How is cavus foot treated?
The best treatment depends on the underlying causes of cavus foot and the severity of the symptoms. If cavus foot is causing only mild symptoms, nonsurgical treatments may help. These include:
- Custom orthotics: An insole created specifically for your child’s foot can better support a high arch. This can help alleviate foot pain and make ankles more stable.
- Physical therapy: Muscle imbalances and weakness often result in the development of cavus foot. Working with a physical therapist can help your child strengthen weak muscles and reduce symptoms.
Most children with cavus foot — especially those with underlying neurological conditions — will eventually need surgery to correct the problem.
Cavus foot surgery
At Children’s Hospital Colorado, we perform a stepwise surgery, only using those steps your child needs. After each step, the surgeon re-evaluates your child’s arch to see if another step is necessary. We perform as many steps as your child needs during one surgery. Your child won’t need to have separate operations.
Our three-step procedure includes:
- Soft tissue release: First, our orthopedic surgeons make an incision on the inside of the foot to release tight muscles or ligaments. This can help lower the arch.
- Bone correction: If the arch is still too high after soft tissue release, the surgeon will correct the bone structure. Realigning the bones in the foot and heel helps lower the arch and stabilize the foot.
- Tendon transfer: Children with underlying neurological conditions often have tendons or muscles in the foot that aren’t working properly. We can transfer a healthy tendon from another location to substitute for the non-working one.
After surgery, your child will have a nerve-blocking catheter attached to their leg for a few days. This helps relieve pain during recovery. Your child will wear a foam-padded cast for about two weeks, a non-weight-bearing cast for two weeks and then a walking cast for four weeks. After that, they can start physical therapy.
If cavus foot affects both feet, we’ll wait about six months before repeating the surgery on the other foot.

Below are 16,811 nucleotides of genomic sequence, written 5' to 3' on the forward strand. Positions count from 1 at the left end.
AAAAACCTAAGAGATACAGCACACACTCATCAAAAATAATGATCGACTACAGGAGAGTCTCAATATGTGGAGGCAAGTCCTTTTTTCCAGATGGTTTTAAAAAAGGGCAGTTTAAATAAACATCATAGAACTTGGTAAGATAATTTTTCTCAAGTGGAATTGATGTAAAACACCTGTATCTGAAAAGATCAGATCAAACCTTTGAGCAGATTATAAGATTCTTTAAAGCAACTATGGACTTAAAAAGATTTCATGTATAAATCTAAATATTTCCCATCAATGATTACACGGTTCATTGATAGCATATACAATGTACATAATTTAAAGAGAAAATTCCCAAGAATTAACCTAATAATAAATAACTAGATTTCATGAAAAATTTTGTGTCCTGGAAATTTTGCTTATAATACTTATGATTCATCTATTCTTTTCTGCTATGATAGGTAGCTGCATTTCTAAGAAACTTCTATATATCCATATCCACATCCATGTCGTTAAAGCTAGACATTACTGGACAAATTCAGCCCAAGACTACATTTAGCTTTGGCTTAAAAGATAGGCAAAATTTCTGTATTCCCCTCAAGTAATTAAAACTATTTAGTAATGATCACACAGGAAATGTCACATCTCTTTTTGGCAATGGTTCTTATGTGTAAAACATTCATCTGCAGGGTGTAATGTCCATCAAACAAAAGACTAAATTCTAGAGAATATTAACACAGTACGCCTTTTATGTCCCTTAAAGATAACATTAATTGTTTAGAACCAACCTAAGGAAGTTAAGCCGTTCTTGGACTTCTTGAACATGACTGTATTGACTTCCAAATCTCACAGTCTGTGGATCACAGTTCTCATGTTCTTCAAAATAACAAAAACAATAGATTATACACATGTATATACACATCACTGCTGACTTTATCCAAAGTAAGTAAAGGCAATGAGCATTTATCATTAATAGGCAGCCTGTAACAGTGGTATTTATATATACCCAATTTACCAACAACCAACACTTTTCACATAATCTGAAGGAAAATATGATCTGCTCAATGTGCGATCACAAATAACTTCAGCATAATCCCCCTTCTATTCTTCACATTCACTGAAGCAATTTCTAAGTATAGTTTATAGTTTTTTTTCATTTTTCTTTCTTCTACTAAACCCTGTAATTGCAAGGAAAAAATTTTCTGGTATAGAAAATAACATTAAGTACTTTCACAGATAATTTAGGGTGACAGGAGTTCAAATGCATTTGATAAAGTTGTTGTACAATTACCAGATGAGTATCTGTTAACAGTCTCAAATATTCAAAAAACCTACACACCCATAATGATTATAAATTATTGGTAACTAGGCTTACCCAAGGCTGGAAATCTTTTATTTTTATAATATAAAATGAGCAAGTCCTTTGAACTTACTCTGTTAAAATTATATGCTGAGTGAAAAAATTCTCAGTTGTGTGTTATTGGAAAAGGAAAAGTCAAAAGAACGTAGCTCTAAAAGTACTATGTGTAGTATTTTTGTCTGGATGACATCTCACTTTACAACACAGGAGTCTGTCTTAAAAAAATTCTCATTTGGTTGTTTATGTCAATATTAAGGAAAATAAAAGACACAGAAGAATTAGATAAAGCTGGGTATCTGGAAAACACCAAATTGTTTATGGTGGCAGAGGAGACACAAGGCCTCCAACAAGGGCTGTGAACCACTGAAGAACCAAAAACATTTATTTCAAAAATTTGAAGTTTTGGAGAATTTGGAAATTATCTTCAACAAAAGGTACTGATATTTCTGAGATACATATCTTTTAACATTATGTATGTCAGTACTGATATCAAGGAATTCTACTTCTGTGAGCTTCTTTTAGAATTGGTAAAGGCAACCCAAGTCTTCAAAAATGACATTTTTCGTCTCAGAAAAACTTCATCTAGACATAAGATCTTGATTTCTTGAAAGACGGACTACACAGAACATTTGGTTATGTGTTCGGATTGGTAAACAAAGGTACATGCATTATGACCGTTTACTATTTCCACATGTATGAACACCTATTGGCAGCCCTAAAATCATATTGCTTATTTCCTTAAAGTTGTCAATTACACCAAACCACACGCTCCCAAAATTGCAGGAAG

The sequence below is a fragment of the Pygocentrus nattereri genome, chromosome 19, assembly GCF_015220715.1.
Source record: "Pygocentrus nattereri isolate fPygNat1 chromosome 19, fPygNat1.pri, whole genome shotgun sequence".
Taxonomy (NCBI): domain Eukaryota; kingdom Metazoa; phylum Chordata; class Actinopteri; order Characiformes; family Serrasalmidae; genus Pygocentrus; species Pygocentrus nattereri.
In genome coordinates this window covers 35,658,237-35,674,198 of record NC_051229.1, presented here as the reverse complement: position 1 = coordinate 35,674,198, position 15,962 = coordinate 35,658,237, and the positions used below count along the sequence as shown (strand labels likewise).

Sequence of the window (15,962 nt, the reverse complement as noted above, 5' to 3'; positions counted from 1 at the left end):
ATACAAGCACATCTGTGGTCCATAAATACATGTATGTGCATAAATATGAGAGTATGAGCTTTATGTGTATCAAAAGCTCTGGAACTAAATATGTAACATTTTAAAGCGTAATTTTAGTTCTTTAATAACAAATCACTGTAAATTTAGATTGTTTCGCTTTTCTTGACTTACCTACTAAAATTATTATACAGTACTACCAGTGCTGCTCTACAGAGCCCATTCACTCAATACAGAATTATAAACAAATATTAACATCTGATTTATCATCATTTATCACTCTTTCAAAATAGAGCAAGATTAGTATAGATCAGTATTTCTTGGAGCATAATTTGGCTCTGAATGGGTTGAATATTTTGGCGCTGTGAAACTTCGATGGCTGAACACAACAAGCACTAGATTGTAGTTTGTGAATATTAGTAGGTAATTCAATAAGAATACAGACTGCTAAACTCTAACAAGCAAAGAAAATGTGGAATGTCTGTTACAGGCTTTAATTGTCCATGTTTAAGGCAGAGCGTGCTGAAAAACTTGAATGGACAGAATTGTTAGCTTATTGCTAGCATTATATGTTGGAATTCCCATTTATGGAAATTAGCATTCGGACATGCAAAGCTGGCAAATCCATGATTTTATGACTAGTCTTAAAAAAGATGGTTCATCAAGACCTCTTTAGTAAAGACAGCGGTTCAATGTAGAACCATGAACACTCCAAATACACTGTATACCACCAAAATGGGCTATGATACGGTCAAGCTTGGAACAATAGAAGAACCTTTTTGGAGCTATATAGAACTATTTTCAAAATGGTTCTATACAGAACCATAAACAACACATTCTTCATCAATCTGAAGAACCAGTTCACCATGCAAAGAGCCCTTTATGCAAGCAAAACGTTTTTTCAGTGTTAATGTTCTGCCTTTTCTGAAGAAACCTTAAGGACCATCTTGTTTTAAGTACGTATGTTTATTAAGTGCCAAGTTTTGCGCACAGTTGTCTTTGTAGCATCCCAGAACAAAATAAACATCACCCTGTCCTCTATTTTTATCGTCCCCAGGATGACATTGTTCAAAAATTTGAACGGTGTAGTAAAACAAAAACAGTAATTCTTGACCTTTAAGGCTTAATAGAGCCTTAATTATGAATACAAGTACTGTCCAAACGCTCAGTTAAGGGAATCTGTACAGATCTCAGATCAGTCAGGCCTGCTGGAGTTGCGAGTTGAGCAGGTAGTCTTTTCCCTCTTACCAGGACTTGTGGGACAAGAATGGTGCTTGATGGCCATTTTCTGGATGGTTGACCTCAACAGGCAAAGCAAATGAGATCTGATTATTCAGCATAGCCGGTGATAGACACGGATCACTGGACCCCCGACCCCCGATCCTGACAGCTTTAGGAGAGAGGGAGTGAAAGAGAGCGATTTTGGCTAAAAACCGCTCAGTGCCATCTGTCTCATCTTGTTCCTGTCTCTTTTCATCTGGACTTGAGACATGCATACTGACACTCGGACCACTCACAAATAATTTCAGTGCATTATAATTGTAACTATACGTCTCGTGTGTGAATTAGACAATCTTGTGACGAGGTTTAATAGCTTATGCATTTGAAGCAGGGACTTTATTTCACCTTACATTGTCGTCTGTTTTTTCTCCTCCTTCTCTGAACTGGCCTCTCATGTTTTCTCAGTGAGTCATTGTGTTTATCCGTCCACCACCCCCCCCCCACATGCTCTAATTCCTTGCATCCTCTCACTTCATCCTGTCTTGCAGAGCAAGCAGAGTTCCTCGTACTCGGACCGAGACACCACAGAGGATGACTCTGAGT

Learn more about cavus foot surgery in this video:
Why choose us for treatment of cavus foot?
When your child comes to Children’s Colorado for treatment of cavus foot, they’ll receive the best care from our expert team. Our care includes:
- Collaborative team approach: Many children with cavus foot also have underlying neurological conditions (like CMT) or spine conditions (like spina bifida). Making sure these children get comprehensive care means that many specialists need to work together. Our orthopedic surgeons work closely with neurologists, physical and occupational therapists and other pediatric experts. Our Neuromuscular Program has a monthly CMT clinic that brings together these specialists in one place to make care more accessible.
- Advanced surgical techniques: Our orthopedic surgeons use an innovative three-step procedure for cavus foot surgery. This allows us to customize surgery to include only the steps your child needs.
- Child-friendly atmosphere: We know that medical procedures — especially surgery — can be scary for kids. We help kids understand what’s happening, carefully manage pain and make any hospital time as fun as possible.
- Targeted physical therapy: As part of your child’s treatment for cavus foot, they’ll work with a physical therapist to strengthen muscles and improve mobility. Our Center for Gait and Movement Analysis provides us with information about how your child walks — before and after surgery.